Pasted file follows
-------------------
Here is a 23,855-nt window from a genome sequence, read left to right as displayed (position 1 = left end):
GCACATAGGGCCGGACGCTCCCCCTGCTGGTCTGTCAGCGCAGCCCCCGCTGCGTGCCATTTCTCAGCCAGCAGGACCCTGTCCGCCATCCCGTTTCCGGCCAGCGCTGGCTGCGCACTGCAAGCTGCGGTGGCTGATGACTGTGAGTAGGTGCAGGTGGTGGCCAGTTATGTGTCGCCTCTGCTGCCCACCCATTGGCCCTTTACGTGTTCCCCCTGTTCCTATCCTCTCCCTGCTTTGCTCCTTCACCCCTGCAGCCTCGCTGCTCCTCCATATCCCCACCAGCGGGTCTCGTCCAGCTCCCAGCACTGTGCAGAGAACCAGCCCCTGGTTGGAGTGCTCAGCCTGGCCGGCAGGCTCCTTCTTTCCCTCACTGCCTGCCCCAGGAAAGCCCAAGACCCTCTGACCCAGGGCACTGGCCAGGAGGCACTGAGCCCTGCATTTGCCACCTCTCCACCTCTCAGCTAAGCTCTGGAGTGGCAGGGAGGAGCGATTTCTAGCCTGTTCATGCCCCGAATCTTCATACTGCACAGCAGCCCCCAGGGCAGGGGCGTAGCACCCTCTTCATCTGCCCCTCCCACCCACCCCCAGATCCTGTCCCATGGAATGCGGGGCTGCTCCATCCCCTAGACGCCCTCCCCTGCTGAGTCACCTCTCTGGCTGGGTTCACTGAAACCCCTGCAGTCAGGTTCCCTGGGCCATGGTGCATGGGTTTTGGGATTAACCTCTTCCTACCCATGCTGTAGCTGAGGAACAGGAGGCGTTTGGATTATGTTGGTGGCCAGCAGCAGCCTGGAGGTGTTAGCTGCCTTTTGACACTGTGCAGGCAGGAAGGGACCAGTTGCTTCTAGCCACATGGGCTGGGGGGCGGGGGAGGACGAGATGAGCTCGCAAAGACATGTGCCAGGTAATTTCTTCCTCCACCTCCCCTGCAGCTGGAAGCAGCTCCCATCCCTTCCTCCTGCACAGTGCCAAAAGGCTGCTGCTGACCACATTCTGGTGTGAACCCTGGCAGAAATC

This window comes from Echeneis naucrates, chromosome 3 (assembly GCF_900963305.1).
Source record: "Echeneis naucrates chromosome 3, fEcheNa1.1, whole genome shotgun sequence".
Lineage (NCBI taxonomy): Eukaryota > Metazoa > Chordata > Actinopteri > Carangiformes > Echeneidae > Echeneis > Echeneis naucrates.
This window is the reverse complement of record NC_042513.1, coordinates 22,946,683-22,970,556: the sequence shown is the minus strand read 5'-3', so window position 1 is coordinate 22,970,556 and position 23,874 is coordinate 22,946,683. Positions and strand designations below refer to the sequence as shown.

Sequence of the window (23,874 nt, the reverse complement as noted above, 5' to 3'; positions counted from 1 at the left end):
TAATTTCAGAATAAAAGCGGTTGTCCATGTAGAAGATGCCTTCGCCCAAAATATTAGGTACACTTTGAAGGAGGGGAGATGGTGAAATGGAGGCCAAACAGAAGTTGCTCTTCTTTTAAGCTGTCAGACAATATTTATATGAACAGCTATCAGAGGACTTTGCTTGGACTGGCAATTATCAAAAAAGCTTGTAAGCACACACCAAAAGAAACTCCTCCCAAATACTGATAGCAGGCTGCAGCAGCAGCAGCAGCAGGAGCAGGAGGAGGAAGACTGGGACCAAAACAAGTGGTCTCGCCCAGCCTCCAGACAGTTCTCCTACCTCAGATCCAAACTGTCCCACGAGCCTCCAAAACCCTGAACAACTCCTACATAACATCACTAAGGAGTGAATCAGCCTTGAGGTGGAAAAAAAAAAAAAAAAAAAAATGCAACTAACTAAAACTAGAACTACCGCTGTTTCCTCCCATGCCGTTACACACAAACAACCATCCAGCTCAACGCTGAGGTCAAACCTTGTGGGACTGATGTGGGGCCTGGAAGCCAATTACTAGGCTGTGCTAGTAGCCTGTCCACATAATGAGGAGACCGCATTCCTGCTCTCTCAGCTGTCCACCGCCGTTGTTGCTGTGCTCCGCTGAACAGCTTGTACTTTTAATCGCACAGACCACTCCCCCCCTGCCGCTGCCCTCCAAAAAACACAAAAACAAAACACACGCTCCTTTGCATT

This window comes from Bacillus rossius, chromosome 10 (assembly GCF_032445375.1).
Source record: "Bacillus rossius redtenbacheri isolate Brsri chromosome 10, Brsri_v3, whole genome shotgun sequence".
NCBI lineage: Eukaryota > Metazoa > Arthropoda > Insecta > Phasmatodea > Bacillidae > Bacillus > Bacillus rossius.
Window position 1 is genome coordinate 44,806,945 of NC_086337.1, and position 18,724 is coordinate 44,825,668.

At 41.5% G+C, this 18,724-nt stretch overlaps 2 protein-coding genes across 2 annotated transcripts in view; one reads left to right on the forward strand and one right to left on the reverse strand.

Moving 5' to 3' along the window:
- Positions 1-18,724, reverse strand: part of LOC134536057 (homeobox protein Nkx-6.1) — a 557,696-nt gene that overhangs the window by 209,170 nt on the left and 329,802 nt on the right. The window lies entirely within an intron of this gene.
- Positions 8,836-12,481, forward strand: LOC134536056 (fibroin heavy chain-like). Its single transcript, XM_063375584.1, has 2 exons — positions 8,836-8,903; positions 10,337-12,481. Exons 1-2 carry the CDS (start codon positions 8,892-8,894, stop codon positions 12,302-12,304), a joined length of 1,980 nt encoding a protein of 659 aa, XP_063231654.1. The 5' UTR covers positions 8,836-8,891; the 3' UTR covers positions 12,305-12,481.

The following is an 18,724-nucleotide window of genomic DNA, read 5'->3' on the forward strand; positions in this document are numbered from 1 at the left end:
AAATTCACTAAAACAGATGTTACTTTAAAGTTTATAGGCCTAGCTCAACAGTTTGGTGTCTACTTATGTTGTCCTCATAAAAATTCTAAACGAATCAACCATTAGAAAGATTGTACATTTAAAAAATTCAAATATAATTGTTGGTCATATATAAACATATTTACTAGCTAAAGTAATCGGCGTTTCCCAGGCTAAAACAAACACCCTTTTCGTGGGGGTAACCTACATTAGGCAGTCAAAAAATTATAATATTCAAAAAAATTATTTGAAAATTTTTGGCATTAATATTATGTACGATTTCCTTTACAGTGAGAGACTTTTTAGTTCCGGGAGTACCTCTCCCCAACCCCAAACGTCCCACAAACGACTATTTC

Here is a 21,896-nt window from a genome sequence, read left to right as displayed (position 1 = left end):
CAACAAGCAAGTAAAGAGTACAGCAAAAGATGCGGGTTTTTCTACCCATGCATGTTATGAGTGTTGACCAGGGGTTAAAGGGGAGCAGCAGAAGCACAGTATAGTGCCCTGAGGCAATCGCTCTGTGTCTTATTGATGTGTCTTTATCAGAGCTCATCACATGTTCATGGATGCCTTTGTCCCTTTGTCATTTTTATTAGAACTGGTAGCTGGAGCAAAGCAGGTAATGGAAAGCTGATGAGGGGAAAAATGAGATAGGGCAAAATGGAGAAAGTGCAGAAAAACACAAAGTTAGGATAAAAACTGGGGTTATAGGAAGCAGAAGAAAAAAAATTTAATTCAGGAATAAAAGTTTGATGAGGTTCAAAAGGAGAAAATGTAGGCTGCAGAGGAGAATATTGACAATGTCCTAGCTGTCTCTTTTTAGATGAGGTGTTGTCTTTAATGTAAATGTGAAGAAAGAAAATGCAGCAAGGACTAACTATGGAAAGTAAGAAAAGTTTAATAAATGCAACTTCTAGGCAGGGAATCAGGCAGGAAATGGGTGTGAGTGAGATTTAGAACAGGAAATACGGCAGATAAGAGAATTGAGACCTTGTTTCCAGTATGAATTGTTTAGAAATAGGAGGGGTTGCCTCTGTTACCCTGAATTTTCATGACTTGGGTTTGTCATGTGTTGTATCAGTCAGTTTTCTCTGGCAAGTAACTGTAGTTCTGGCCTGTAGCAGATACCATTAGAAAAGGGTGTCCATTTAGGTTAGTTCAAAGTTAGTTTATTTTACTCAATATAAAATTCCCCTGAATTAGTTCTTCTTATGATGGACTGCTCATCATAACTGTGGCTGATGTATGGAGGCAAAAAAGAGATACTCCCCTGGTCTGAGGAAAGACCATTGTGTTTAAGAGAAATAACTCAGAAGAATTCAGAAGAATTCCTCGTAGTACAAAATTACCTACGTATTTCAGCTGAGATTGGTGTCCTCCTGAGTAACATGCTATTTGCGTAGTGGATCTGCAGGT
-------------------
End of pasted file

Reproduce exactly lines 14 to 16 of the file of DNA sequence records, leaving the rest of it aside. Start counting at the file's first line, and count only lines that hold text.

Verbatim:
Moving 5' to 3' along the window:
- Positions 1-18,724, reverse strand: part of LOC134536057 (homeobox protein Nkx-6.1) — a 557,696-nt gene that overhangs the window by 209,170 nt on the left and 329,802 nt on the right. The window lies entirely within an intron of this gene.
- Positions 8,836-12,481, forward strand: LOC134536056 (fibroin heavy chain-like). Its single transcript, XM_063375584.1, has 2 exons — positions 8,836-8,903; positions 10,337-12,481. Exons 1-2 carry the CDS (start codon positions 8,892-8,894, stop codon positions 12,302-12,304), a joined length of 1,980 nt encoding a protein of 659 aa, XP_063231654.1. The 5' UTR covers positions 8,836-8,891; the 3' UTR covers positions 12,305-12,481.